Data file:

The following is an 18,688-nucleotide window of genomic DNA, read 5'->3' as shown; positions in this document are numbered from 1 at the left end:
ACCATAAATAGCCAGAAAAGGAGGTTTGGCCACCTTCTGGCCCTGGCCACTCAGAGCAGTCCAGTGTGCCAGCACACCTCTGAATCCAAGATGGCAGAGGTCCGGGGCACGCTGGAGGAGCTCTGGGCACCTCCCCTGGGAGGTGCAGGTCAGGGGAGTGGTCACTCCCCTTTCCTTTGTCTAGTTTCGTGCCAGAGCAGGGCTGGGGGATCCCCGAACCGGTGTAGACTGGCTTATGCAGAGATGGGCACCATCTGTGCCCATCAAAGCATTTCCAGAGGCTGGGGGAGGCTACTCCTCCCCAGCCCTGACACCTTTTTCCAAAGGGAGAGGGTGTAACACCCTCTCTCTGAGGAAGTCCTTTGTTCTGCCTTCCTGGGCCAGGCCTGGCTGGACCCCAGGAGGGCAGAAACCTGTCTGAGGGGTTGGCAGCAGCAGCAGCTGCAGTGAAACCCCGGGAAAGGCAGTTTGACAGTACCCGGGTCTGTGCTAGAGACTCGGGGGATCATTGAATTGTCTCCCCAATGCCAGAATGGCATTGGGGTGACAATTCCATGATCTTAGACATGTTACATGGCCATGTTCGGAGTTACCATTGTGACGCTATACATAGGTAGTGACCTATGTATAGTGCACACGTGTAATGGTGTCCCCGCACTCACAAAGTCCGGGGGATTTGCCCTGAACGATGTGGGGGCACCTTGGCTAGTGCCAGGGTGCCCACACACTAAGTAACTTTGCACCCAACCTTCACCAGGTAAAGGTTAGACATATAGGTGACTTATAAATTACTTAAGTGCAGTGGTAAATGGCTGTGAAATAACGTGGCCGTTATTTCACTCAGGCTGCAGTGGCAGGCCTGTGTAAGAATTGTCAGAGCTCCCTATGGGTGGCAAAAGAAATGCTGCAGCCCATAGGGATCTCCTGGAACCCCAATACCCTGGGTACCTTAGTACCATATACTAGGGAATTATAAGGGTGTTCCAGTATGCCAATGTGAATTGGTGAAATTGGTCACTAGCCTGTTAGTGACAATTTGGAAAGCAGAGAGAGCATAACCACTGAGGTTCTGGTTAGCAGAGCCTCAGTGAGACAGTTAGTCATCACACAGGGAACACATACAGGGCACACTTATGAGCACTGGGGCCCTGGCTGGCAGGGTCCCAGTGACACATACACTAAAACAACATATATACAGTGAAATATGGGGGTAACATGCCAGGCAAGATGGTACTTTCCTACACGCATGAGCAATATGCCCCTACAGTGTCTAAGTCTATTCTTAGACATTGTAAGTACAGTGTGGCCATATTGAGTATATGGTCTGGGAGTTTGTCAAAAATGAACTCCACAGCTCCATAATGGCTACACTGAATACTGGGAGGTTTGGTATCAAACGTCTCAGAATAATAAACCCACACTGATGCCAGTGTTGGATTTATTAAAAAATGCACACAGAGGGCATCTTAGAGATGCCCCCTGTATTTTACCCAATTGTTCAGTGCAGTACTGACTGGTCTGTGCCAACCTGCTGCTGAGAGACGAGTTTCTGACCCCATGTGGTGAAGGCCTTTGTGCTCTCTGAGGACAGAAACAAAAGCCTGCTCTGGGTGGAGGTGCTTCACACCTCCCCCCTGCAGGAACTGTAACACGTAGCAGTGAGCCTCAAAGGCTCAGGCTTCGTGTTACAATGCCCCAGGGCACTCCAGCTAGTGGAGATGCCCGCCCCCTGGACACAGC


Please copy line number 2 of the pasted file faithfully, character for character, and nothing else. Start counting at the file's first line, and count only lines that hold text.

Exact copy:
ACCATAAATAGCCAGAAAAGGAGGTTTGGCCACCTTCTGGCCCTGGCCACTCAGAGCAGTCCAGTGTGCCAGCACACCTCTGAATCCAAGATGGCAGAGGTCCGGGGCACGCTGGAGGAGCTCTGGGCACCTCCCCTGGGAGGTGCAGGTCAGGGGAGTGGTCACTCCCCTTTCCTTTGTCTAGTTTCGTGCCAGAGCAGGGCTGGGGGATCCCCGAACCGGTGTAGACTGGCTTATGCAGAGATGGGCACCATCTGTGCCCATCAAAGCATTTCCAGAGGCTGGGGGAGGCTACTCCTCCCCAGCCCTGACACCTTTTTCCAAAGGGAGAGGGTGTAACACCCTCTCTCTGAGGAAGTCCTTTGTTCTGCCTTCCTGGGCCAGGCCTGGCTGGACCCCAGGAGGGCAGAAACCTGTCTGAGGGGTTGGCAGCAGCAGCAGCTGCAGTGAAACCCCGGGAAAGGCAGTTTGACAGTACCCGGGTCTGTGCTAGAGACTCGGGGGATCATTGAATTGTCTCCCCAATGCCAGAATGGCATTGGGGTGACAATTCCATGATCTTAGACATGTTACATGGCCATGTTCGGAGTTACCATTGTGACGCTATACATAGGTAGTGACCTATGTATAGTGCACACGTGTAATGGTGTCCCCGCACTCACAAAGTCCGGGGGATTTGCCCTGAACGATGTGGGGGCACCTTGGCTAGTGCCAGGGTGCCCACACACTAAGTAACTTTGCACCCAACCTTCACCAGGTAAAGGTTAGACATATAGGTGACTTATAAATTACTTAAGTGCAGTGGTAAATGGCTGTGAAATAACGTGGCCGTTATTTCACTCAGGCTGCAGTGGCAGGCCTGTGTAAGAATTGTCAGAGCTCCCTATGGGTGGCAAAAGAAATGCTGCAGCCCATAGGGATCTCCTGGAACCCCAATACCCTGGGTACCTTAGTACCATATACTAGGGAATTATAAGGGTGTTCCAGTATGCCAATGTGAATTGGTGAAATTGGTCACTAGCCTGTTAGTGACAATTTGGAAAGCAGAGAGAGCATAACCACTGAGGTTCTGGTTAGCAGAGCCTCAGTGAGACAGTTAGTCATCACACAGGGAACACATACAGGGCACACTTATGAGCACTGGGGCCCTGGCTGGCAGGGTCCCAGTGACACATACACTAAAACAACATATATACAGTGAAATATGGGGGTAACATGCCAGGCAAGATGGTACTTTCCTACACGCATGAGCAATATGCCCCTACAGTGTCTAAGTCTATTCTTAGACATTGTAAGTACAGTGTGGCCATATTGAGTATATGGTCTGGGAGTTTGTCAAAAATGAACTCCACAGCTCCATAATGGCTACACTGAATACTGGGAGGTTTGGTATCAAACGTCTCAGAATAATAAACCCACACTGATGCCAGTGTTGGATTTATTAAAAAATGCACACAGAGGGCATCTTAGAGATGCCCCCTGTATTTTACCCAATTGTTCAGTGCAGTACTGACTGGTCTGTGCCAACCTGCTGCTGAGAGACGAGTTTCTGACCCCATGTGGTGAAGGCCTTTGTGCTCTCTGAGGACAGAAACAAAAGCCTGCTCTGGGTGGAGGTGCTTCACACCTCCCCCCTGCAGGAACTGTAACACGTAGCAGTGAGCCTCAAAGGCTCAGGCTTCGTGTTACAATGCCCCAGGGCACTCCAGCTAGTGGAGATGCCCGCCCCCTGGACACAGC